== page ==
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LITERARY FICTION

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SPIES IN CANAAN by David Park (Bloomsbury £16.99, 208pp)

SPIES IN CANAAN by David Park (Bloomsbury £16.99, 208pp)

SPIES IN CANAAN

by David Park (Bloomsbury £16.99, 208pp)

Park has a knack for distilling heavy themes into pint-sized fiction, with a particular fondness for stories of male guilt in times of political turmoil (as in The Truth Commissioner, his best-known work, about the process of peace in his native Northern Ireland). ).

Her latest novel, another compact marvel, is a typically intimate study of complicity and self-esteem. It’s told by Michael, a retired American intelligence agent who once did dirty work for a high-ranking officer who went rogue while serving in Saigon during the difficult days of the Vietnam War.

His memory flood is sparked by a mysterious tip-off, decades later, that his former boss is now caught up in the Mexican border crisis.

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As Park ambitiously bridges past and present American disasters, the stakes become electrifying.

This is a meditative novel that, while investing heavily in patient atmosphere building, never forgets the need to put your foot on the accelerator.

THE PERFECT GOLDEN CIRCLE by Benjamin Myers (Bloomsbury £16.99, 256pp)

THE PERFECT GOLDEN CIRCLE by Benjamin Myers (Bloomsbury £16.99, 256pp)

THE PERFECT GOLDEN CIRCLE

by Benjamin Myers (Bloomsbury £16.99, 256pp)

It’s the sweltering summer of 1989, and we’re in the South of England countryside with Calvert, a Falklands veteran, and Redbone, a former punk guitarist, who meet at night to cut crop circles in Wiltshire wheat.

As their increasingly ambitious designs spark wonder and panic among bewildered audiences at home and abroad, the two longtime friends chew the grease on war, music, agriculture and the state of the nation after ten years of Margaret Thatcher’s rule.

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It’s a thoroughly lovable novel that nonetheless feels like an elongated short story. There’s not much drama except an encounter with a bloated young aristocrat, and the chatter of characters rarely feels like anything more than an author’s think tank.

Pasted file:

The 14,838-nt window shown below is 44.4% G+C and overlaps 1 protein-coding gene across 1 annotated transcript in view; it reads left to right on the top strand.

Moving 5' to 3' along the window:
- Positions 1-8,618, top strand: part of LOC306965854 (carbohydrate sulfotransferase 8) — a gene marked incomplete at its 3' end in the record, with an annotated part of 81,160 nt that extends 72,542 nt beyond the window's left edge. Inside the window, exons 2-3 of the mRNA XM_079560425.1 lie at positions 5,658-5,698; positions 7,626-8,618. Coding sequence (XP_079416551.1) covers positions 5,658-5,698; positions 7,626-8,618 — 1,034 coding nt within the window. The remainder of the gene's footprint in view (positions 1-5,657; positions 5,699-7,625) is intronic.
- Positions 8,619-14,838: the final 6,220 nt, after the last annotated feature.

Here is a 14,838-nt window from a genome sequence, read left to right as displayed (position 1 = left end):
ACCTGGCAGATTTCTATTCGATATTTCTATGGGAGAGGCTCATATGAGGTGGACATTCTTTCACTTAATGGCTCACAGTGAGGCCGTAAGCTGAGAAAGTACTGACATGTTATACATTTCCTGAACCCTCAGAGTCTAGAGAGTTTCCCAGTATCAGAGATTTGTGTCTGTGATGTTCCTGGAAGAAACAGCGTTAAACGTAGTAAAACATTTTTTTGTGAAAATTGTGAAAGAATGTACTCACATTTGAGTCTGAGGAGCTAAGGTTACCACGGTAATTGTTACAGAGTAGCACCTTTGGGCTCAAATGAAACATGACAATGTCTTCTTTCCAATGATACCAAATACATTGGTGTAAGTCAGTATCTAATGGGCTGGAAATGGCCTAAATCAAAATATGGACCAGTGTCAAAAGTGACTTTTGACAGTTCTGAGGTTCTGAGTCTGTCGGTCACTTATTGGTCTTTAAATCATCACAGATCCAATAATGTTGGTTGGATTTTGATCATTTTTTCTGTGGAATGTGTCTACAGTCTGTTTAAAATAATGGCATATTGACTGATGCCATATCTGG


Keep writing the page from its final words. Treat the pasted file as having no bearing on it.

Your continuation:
But what sticks it all together is the crisp formulation of Myers’ oratorical style, which may be haphazard, yes, but booming, it’s a joy.

WHEN I CLOSED MY EYES by Jemma Wayne (Legend Press £8.99, 288pp)

WHEN I CLOSED MY EYES by Jemma Wayne (Legend Press £8.99, 288pp)

WHEN I CLOSE MY EYES

by Jemma Wayne (Legend Press £8.99, 288pp)

Wayne, previously nominated for the Women’s Prize for Fiction, returns with this thorny psychodrama about a troubled Hollywood screenwriter haunted by her upbringing in small town England.

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Lilith is living the high life in Los Angeles when an ex-boyfriend from her teenage years turns up unexpectedly to upset her hard-earned balance by stirring up memories of repressed trauma.

Told in a hard-hitting, thriller style, the novel’s tantalizing glimpses into Lilith’s story leave us wondering why she can’t sleep unless she’s alone with her bedroom door securely locked.

Wayne generates tension, sure, but the reader can’t help but feel unfairly played along the way, and the messy events by which the story hurtles to a climax, involving memory loss and a missing child, may seem exaggerated. when you look too closely.

Yet despite the odd duff moment, this uneven tale ultimately dominates as a chilling, piquant portrait of predatory mind games.

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